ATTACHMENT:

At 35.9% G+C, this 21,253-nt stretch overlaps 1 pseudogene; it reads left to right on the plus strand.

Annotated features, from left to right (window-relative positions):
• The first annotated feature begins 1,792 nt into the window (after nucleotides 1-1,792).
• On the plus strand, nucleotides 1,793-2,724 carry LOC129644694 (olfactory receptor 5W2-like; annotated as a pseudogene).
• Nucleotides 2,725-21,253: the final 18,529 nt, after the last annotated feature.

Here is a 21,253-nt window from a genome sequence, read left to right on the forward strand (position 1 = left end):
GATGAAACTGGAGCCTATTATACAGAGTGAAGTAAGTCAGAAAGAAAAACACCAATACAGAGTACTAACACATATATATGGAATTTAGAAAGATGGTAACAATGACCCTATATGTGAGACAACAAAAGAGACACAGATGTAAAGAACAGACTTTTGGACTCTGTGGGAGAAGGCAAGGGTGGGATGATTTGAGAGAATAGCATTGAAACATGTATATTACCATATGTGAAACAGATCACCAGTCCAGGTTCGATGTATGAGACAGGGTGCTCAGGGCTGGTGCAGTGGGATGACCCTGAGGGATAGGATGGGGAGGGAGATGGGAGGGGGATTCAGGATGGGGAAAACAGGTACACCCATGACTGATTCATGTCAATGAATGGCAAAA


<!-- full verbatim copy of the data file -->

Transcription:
At 35.9% G+C, this 21,253-nt stretch overlaps 1 pseudogene; it reads left to right on the plus strand.

Annotated features, from left to right (window-relative positions):
• The first annotated feature begins 1,792 nt into the window (after nucleotides 1-1,792).
• On the plus strand, nucleotides 1,793-2,724 carry LOC129644694 (olfactory receptor 5W2-like; annotated as a pseudogene).
• Nucleotides 2,725-21,253: the final 18,529 nt, after the last annotated feature.

Here is a 21,253-nt window from a genome sequence, read left to right on the forward strand (position 1 = left end):
GATGAAACTGGAGCCTATTATACAGAGTGAAGTAAGTCAGAAAGAAAAACACCAATACAGAGTACTAACACATATATATGGAATTTAGAAAGATGGTAACAATGACCCTATATGTGAGACAACAAAAGAGACACAGATGTAAAGAACAGACTTTTGGACTCTGTGGGAGAAGGCAAGGGTGGGATGATTTGAGAGAATAGCATTGAAACATGTATATTACCATATGTGAAACAGATCACCAGTCCAGGTTCGATGTATGAGACAGGGTGCTCAGGGCTGGTGCAGTGGGATGACCCTGAGGGATAGGATGGGGAGGGAGATGGGAGGGGGATTCAGGATGGGGAAAACAGGTACACCCATGACTGATTCATGTCAATGAATGGCAAAA